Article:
As was indicated by the noble Marquess, there are also another 700 to 120 800 officials, most of whom were on short-term contracts which included a clause that, in the event of the Sudanisation of their posts, they would be paid a gratuity.
THE MARQUESS OF READING
My Lords, may I try to help the noble Lord? There are two classes: those who are on short contract which does not carry pension and others in whose contract there appears a clause giving them compensation in the event of Sudanisation. They are not all in one class.
§ LORD HENDERSON
That I understand. I am not quite clear on one point and I should like to ask the noble Marquess this question. I understand the position in respect of the Sudan Agency in London, but are there any other expatriate Sudan officials not covered by the various provisions to which I have made reference and about whom representations have been made to the Government, or is it the case that, generally speaking, the whole position will be reasonably satisfactory when this Bill becomes law and is implemented?
Finally, we on these Benches also welcome the proposals which relate to Sir Robert Howe. The late Governor-General served through a long and delicate period with great distinction, and we are all indebted to him for his devoted service. I think we must all agree that it would be wrong if he were to be prejudiced, both in respect of his pension and of his additional allowance, because of his absence from the country and because of the fact that during those difficult years he was representing two Governments. I feel that this must be a unique case; certainly it is exceptional, and it is hardly likely to arise again. We therefore support the provisions which relate to Sir Robert Howe, and we welcome the proposals of the Government in respect of both parts of the Bill. Having said that, I would only add that, as we have indicated, we shall facilitate the Government in getting this Bill through all its stages to-day.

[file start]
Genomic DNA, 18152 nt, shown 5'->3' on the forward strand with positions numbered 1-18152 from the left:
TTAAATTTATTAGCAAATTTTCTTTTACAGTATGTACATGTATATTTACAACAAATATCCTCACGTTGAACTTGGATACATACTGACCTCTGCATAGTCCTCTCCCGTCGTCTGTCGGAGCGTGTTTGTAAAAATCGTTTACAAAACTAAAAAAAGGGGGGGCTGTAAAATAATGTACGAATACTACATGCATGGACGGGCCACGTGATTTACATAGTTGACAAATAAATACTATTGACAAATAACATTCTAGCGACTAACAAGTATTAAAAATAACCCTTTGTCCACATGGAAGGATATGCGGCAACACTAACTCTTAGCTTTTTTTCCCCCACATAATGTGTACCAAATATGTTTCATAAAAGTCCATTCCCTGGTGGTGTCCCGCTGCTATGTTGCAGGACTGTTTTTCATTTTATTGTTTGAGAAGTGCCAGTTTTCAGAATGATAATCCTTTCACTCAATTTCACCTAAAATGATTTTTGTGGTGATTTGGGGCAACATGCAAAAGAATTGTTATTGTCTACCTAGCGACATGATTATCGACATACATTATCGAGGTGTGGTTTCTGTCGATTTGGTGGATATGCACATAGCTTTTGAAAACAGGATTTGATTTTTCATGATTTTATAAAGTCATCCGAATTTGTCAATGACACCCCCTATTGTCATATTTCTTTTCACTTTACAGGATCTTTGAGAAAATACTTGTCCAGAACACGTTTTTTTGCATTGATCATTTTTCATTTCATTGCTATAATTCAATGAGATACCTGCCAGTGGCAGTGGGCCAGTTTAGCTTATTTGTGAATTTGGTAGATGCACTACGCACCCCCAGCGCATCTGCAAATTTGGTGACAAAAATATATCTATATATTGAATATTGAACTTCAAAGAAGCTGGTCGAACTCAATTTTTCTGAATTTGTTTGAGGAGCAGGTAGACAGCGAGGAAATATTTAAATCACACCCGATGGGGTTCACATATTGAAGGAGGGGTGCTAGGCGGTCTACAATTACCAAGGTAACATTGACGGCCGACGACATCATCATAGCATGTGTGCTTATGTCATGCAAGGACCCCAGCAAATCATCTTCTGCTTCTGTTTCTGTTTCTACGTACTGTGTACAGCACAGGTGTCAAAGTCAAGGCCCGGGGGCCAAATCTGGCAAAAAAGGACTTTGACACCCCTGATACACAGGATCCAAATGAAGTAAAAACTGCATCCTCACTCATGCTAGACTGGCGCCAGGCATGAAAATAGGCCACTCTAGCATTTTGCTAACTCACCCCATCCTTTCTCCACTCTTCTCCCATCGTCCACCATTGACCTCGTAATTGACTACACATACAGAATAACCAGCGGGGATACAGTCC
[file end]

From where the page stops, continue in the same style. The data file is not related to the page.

THE MARQUESS OF READING
My Lords, with the leave of the House, perhaps I might answer the point the noble Lord made. As I understand the position, those who are affected by this Bill have accepted the provisions contained in it as satisfactory to their requirements. The second point is that those who have 121 accepted the provisions of this Bill are all the persons likely to be affected by the Sudanisation arrangements in the Sudan.
§ On Question, Bill read 2a; Committee negatived.
§ Then, Standing Order No. 41 having been dispensed with (pursuant to Resolution), Bill read 3a, and passed.